So in addition to worrying about Mtuseni getting an internship, getting a job, and staying healthy — there’s always a small knot in the back of my mind worrying about Nester’s health. Because that precious family depends on her — and 50 has a different meaning in their corner of the world.


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Mational Mentoring Month

I’m a bit late to the party, but I just learned that January is National Mentoring Month in the US. Click the logo to visit the program web site and find local mentoring opportunities in your area.

To quote from the National Mentoring Month web site:

“To be a mentor, you don’t need special skills, just an ability to listen and to offer friendship, guidance and encouragement to a young person. And you’ll be amazed by how much you’ll get out of the experience.”

I can certainly attest to this. I am continually amazed by where my journey with Mtuseni has taken us, and by how much we both have grown. My involvement and investment have expanded beyond the basics of just “being there” as a mentor to become more father, nag, coach, and benefactor. But on the rare occasions when my South African son gets a little lazy or petulant or veers far off course, I remind him to think about what mentoring is all about… and he snaps right into line.

Funny… just the other day, before I knew about mentoring month and after a tough but ultimately fruitful conversation with Mtuseni, he posted this status line on his Mxit chat program:

mentor thank god

Mentoring can be hard work sometimes. It can also be pretty amazing. And make people feel invincible.

 


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After an epic stretch of (over)work beginning in October — followed by a surprisingly enjoyable and fulfilling holiday season that made this Grinch’s heart grow — I’m still trying to put things in place for a productive year ahead. So at the risk of tooting my own horn, “my” first blog post of 2013 will be an excerpt from Mtuseni’s post.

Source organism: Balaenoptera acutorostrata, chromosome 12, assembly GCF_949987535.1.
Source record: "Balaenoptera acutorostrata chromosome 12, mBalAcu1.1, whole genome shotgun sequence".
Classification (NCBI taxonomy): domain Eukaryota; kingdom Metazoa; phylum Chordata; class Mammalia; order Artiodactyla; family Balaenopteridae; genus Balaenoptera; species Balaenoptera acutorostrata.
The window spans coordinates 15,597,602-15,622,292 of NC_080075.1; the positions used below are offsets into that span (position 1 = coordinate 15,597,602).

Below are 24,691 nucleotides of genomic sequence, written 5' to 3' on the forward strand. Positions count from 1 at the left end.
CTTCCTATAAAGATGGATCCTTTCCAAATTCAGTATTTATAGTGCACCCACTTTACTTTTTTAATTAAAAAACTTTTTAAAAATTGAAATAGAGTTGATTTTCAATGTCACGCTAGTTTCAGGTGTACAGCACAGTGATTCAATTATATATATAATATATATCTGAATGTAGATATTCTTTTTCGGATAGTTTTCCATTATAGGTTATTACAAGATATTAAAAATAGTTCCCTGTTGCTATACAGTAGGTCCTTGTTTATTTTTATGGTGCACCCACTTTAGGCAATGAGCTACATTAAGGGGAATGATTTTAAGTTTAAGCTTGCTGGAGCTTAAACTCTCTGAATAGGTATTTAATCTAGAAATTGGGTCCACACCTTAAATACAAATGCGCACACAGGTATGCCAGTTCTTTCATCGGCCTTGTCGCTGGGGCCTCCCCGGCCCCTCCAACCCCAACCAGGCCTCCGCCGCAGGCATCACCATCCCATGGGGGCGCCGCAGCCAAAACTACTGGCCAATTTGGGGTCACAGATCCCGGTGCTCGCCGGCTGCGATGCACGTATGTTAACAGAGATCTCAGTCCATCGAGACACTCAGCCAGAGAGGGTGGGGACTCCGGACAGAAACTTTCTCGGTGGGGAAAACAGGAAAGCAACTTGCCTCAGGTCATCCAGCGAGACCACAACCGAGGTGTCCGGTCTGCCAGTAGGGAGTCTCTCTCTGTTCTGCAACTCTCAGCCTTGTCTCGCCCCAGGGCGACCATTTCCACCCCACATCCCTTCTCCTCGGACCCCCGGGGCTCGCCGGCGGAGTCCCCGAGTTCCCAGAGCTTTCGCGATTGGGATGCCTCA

No matter how much I love this kid, I can sometimes tear my hair out in frustration and wonder why I took on this challenge. Next time I feel that way, I’ll remember what my little buddy said on his gratitude list — an achievement (still in the works) that I will consider the most important and meaningful of my life. And if I start the year as a wonder of the world, it means 2013 is going to be amazing. Happy New Year!

Victoria-Wharf-Cape-Town-South-AfricaMy Thanksgiving

2012 was an awesome but rough year for me, but I still have a lot to thank God for. It is only during this time I share my gratitude to the almighty with the world. I thank God for my daily breath because he had stored it in me to live this year fully and tackle every challenge without giving up.

It also was the people in my life that keep me going no matter how much anger I cause them, but they still love and support me in all directions.

My mom is the person that lives with this naughty soul every single day of her life and hasn’t thrown me out yet. Without this woman there wouldn’t have been a me in this world, and I’m very proud to be her son because she has gone through a lot to make sure I am granted success.

Michael Beckett — the eighth wonder of this world — has since adopted a clueless boy and made him a man. He has actually taken on my battles to fight them for me and does everything in his power to educate me in every day of my life. I wouldn’t have passed matric or gone to tertiary without his power, that is why he is my eighth wonder of this world!

more…